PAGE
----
Brian told me that I was the first person he considered contacting when he joined Stitch. It was easier to start a conversation with him than I thought it would be. We talked during the entire dinner, mostly about the music we liked and growing up in Los Angeles. We had both visited Jungleland in Thousand Oaks as children and we also rode the carousel on land that’s now the Beverly Center.

After dinner, we walked to the parking lot where he waited, expecting me to ask the valet for my car. When I told him that I didn’t own a car and had arrived by Lyft, he offered to drive me home but only if I felt comfortable. He lived close to Culver City, so it was not that far from my place in Mar Vista. I immediately felt safe and at ease with him as he drove me home.

Just as I was graduating from UCLA, my dad dropped a bombshell on me. He had been having a long-term affair with a woman and he insisted that I meet her.

Sept. 15, 2023

Not too long after the dinner, I attended a gathering that Brian organized through Stitch. I sat next to him, and afterward, I walked out with Brian, who offered to drive me home again.

We went on four dates after the in-person events. We also had a memorable New Year’s Eve dinner of tacos and roasted Brussels sprouts at a Santa Monica restaurant, and I spent a couple of hours that evening watching the film “Garden State” with him. Before Brian left my apartment, we kissed, and that led me to call him at home a couple of days later. “Do you want to be in an exclusive relationship with me?” I asked.

“Yes,” he said. It turns out he had thought I was calling to say that I didn’t want to see him again. That week, we decided to become an exclusive couple.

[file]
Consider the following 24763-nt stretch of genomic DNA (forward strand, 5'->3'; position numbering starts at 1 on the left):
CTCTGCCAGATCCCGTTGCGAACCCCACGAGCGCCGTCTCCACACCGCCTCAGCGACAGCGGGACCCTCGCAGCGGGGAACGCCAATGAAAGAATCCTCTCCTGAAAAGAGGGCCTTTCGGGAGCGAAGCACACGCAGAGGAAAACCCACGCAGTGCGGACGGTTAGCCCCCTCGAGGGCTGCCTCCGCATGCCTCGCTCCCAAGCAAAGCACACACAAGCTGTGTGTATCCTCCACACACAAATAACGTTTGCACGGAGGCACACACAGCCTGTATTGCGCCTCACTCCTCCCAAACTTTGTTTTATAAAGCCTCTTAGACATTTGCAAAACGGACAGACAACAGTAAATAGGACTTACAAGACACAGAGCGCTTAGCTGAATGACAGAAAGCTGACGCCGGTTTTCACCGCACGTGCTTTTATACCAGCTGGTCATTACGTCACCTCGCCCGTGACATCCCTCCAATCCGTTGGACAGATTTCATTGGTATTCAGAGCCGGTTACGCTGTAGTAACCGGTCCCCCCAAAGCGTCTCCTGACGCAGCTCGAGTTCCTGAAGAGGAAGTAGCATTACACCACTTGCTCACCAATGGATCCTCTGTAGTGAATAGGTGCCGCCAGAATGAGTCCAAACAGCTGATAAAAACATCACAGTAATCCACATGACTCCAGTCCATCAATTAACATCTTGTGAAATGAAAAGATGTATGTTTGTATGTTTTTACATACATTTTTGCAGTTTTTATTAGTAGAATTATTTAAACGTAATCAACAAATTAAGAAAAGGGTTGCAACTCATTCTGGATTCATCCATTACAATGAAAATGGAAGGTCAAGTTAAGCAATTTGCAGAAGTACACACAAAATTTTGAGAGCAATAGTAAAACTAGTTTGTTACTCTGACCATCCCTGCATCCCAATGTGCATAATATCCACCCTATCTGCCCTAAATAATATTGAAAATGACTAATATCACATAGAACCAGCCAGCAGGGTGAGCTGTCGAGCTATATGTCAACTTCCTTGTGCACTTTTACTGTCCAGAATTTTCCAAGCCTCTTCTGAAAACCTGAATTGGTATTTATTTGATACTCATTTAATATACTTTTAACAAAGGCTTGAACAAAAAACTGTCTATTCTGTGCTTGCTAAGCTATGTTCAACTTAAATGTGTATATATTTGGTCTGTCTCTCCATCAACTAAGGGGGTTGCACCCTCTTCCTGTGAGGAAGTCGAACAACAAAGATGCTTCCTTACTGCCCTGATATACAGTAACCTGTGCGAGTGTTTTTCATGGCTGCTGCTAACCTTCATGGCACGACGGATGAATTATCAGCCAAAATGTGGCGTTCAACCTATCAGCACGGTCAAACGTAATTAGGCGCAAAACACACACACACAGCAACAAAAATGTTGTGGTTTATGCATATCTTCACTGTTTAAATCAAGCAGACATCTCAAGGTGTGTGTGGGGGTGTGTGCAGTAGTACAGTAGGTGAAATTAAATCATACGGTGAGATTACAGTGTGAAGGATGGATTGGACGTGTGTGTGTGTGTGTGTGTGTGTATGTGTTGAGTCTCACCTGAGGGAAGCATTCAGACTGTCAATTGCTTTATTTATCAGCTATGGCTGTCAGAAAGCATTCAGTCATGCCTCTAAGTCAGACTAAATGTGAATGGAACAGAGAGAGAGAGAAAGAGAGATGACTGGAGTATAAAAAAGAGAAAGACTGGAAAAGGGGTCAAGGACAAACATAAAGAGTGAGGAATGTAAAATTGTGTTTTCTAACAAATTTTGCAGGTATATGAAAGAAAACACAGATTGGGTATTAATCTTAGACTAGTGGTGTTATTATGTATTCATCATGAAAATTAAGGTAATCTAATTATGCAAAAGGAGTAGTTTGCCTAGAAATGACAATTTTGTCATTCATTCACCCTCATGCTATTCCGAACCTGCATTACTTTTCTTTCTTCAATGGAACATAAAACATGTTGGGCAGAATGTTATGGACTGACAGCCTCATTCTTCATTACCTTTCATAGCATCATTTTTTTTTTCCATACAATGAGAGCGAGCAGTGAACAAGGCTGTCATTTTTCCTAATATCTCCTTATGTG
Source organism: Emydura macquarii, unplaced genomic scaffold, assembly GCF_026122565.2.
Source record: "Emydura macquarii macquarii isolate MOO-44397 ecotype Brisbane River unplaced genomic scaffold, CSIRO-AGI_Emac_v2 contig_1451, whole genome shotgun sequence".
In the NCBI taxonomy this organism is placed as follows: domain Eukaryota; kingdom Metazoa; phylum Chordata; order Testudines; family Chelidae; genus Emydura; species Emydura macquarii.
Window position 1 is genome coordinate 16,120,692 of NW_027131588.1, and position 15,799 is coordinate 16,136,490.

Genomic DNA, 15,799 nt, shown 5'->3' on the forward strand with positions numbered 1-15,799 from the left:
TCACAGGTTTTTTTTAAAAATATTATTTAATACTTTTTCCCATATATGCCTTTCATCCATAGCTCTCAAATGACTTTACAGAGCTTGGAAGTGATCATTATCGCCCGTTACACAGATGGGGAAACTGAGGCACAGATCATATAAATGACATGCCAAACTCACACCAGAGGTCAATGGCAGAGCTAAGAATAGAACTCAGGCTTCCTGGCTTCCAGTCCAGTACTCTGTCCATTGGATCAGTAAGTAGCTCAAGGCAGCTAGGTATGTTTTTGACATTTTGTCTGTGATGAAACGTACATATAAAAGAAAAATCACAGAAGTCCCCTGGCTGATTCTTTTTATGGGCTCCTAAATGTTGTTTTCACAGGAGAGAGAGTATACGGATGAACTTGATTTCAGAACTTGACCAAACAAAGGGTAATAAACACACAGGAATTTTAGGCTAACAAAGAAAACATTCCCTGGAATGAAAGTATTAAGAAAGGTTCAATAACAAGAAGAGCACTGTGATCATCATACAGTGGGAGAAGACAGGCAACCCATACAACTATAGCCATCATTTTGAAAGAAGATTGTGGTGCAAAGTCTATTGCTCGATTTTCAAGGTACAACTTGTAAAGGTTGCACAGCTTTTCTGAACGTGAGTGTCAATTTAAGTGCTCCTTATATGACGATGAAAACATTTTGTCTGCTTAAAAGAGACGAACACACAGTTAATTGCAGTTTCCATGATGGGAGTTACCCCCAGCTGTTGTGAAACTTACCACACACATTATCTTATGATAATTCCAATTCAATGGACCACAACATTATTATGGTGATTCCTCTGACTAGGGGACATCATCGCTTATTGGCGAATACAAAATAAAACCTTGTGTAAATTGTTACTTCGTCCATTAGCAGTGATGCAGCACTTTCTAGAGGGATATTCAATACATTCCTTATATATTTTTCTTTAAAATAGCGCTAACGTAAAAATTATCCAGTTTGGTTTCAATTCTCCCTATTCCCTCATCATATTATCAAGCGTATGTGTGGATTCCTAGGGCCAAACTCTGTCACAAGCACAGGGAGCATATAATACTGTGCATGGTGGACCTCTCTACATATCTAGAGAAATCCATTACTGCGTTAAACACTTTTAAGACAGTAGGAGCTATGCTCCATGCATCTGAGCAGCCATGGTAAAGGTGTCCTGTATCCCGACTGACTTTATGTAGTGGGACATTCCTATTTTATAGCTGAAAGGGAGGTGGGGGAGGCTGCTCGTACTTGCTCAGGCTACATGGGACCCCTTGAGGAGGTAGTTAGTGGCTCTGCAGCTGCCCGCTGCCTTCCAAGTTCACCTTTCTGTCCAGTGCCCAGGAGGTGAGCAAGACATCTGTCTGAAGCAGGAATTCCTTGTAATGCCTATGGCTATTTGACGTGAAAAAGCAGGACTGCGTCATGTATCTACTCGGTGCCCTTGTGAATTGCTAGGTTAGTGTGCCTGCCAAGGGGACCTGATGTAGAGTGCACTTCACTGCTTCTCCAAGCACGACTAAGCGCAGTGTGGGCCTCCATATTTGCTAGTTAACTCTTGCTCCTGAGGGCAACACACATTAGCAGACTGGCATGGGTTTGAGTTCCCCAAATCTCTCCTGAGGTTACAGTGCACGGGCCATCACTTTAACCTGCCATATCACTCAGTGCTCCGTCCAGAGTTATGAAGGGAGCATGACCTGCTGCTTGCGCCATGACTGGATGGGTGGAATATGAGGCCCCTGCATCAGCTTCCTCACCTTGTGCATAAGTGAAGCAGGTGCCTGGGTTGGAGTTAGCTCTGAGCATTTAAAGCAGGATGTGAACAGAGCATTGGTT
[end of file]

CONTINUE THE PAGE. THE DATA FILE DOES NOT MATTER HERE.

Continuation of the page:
We were together for eight years. Then I push to open our marriage. Would we reap the benefits of a new arrangement marked by consensual agreements and frequent check-ins?

Sept. 8, 2023

We were eager to see how our relationship would progress. Not only do we have a lot of common interests (dining alfresco at restaurants with plant-based options and practicing yoga together) but we also had similar temperaments. We laugh easily and frequently, and I couldn’t believe how well-matched we are as a couple. Everything’s effortless, and no matter what we do, we enjoy being together.

We both love the Beatles, dancing and singing. We even sang “I Need You,” which was written by George Harrison, at an open mic recently — something I would never have thought I would do, but it has been such fun with Brian.

We’ve been in a relationship now for nine months. We are committed as a romantic couple and have been on a wonderful adventure. We plan to continue it for as long as possible. Was it possible to find love again? The answer for me is a resounding yes!

The author is a licensed marriage and family therapist and a certified laughter yoga leader and loves performing duets with Brian at open mics. She lives in Mar Vista. She is on Instagram: @kimselbert

L.A. Affairs chronicles the search for romantic love in all its glorious expressions in the L.A. area, and we want to hear your true story. We pay $400 for a published essay. Email You can find submission guidelines here. You can find past columns here.